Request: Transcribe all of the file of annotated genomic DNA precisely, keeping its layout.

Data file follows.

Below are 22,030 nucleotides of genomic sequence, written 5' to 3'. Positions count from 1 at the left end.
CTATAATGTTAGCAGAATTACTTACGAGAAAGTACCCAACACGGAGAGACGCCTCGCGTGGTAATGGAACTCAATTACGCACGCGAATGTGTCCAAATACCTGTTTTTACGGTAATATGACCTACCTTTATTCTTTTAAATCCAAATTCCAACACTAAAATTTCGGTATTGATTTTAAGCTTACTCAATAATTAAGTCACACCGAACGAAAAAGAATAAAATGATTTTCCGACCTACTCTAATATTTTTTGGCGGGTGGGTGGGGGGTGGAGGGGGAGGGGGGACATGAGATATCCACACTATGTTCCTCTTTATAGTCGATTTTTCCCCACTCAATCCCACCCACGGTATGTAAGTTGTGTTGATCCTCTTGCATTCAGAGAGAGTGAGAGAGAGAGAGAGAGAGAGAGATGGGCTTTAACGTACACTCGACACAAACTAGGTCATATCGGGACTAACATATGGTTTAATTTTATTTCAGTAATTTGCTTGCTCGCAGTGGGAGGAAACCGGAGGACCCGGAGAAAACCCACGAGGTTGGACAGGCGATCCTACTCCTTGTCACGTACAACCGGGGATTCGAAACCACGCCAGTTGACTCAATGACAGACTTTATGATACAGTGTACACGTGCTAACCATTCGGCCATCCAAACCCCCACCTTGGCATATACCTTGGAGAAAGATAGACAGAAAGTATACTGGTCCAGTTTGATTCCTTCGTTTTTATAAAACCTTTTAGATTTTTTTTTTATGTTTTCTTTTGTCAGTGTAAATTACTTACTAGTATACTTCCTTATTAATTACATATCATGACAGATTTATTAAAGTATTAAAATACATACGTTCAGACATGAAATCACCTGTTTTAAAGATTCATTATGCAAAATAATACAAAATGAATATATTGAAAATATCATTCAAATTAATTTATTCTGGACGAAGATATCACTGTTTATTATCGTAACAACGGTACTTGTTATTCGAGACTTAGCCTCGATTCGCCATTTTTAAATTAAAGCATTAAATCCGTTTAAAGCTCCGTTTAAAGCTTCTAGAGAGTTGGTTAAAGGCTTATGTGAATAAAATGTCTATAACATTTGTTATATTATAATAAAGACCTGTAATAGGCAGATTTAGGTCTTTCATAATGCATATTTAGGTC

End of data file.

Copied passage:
Below are 22,030 nucleotides of genomic sequence, written 5' to 3'. Positions count from 1 at the left end.
CTATAATGTTAGCAGAATTACTTACGAGAAAGTACCCAACACGGAGAGACGCCTCGCGTGGTAATGGAACTCAATTACGCACGCGAATGTGTCCAAATACCTGTTTTTACGGTAATATGACCTACCTTTATTCTTTTAAATCCAAATTCCAACACTAAAATTTCGGTATTGATTTTAAGCTTACTCAATAATTAAGTCACACCGAACGAAAAAGAATAAAATGATTTTCCGACCTACTCTAATATTTTTTGGCGGGTGGGTGGGGGGTGGAGGGGGAGGGGGGACATGAGATATCCACACTATGTTCCTCTTTATAGTCGATTTTTCCCCACTCAATCCCACCCACGGTATGTAAGTTGTGTTGATCCTCTTGCATTCAGAGAGAGTGAGAGAGAGAGAGAGAGAGAGAGATGGGCTTTAACGTACACTCGACACAAACTAGGTCATATCGGGACTAACATATGGTTTAATTTTATTTCAGTAATTTGCTTGCTCGCAGTGGGAGGAAACCGGAGGACCCGGAGAAAACCCACGAGGTTGGACAGGCGATCCTACTCCTTGTCACGTACAACCGGGGATTCGAAACCACGCCAGTTGACTCAATGACAGACTTTATGATACAGTGTACACGTGCTAACCATTCGGCCATCCAAACCCCCACCTTGGCATATACCTTGGAGAAAGATAGACAGAAAGTATACTGGTCCAGTTTGATTCCTTCGTTTTTATAAAACCTTTTAGATTTTTTTTTTATGTTTTCTTTTGTCAGTGTAAATTACTTACTAGTATACTTCCTTATTAATTACATATCATGACAGATTTATTAAAGTATTAAAATACATACGTTCAGACATGAAATCACCTGTTTTAAAGATTCATTATGCAAAATAATACAAAATGAATATATTGAAAATATCATTCAAATTAATTTATTCTGGACGAAGATATCACTGTTTATTATCGTAACAACGGTACTTGTTATTCGAGACTTAGCCTCGATTCGCCATTTTTAAATTAAAGCATTAAATCCGTTTAAAGCTCCGTTTAAAGCTTCTAGAGAGTTGGTTAAAGGCTTATGTGAATAAAATGTCTATAACATTTGTTATATTATAATAAAGACCTGTAATAGGCAGATTTAGGTCTTTCATAATGCATATTTAGGTC